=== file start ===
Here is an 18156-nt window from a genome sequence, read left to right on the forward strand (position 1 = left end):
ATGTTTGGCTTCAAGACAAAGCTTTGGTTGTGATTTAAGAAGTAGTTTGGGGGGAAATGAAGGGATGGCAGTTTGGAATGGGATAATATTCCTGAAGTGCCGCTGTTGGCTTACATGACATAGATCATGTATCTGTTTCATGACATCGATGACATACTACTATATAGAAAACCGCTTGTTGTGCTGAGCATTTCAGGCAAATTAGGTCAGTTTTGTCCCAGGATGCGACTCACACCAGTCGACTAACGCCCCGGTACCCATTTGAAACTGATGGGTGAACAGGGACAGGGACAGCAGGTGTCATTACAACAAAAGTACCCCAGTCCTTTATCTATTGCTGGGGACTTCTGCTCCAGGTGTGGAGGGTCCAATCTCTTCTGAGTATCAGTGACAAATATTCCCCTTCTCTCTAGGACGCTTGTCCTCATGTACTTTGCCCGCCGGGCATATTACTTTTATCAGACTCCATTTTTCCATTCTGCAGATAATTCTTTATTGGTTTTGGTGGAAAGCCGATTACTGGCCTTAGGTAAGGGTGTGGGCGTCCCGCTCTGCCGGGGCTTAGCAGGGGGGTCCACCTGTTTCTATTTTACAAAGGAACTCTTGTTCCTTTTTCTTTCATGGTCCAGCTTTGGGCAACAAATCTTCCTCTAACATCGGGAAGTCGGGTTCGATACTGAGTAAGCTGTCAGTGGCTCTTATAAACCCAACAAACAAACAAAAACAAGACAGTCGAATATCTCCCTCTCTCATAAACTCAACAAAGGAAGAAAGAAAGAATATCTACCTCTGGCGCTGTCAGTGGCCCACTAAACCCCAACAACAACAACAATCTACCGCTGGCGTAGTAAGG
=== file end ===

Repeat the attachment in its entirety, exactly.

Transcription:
Here is an 18156-nt window from a genome sequence, read left to right on the forward strand (position 1 = left end):
ATGTTTGGCTTCAAGACAAAGCTTTGGTTGTGATTTAAGAAGTAGTTTGGGGGGAAATGAAGGGATGGCAGTTTGGAATGGGATAATATTCCTGAAGTGCCGCTGTTGGCTTACATGACATAGATCATGTATCTGTTTCATGACATCGATGACATACTACTATATAGAAAACCGCTTGTTGTGCTGAGCATTTCAGGCAAATTAGGTCAGTTTTGTCCCAGGATGCGACTCACACCAGTCGACTAACGCCCCGGTACCCATTTGAAACTGATGGGTGAACAGGGACAGGGACAGCAGGTGTCATTACAACAAAAGTACCCCAGTCCTTTATCTATTGCTGGGGACTTCTGCTCCAGGTGTGGAGGGTCCAATCTCTTCTGAGTATCAGTGACAAATATTCCCCTTCTCTCTAGGACGCTTGTCCTCATGTACTTTGCCCGCCGGGCATATTACTTTTATCAGACTCCATTTTTCCATTCTGCAGATAATTCTTTATTGGTTTTGGTGGAAAGCCGATTACTGGCCTTAGGTAAGGGTGTGGGCGTCCCGCTCTGCCGGGGCTTAGCAGGGGGGTCCACCTGTTTCTATTTTACAAAGGAACTCTTGTTCCTTTTTCTTTCATGGTCCAGCTTTGGGCAACAAATCTTCCTCTAACATCGGGAAGTCGGGTTCGATACTGAGTAAGCTGTCAGTGGCTCTTATAAACCCAACAAACAAACAAAAACAAGACAGTCGAATATCTCCCTCTCTCATAAACTCAACAAAGGAAGAAAGAAAGAATATCTACCTCTGGCGCTGTCAGTGGCCCACTAAACCCCAACAACAACAACAATCTACCGCTGGCGTAGTAAGG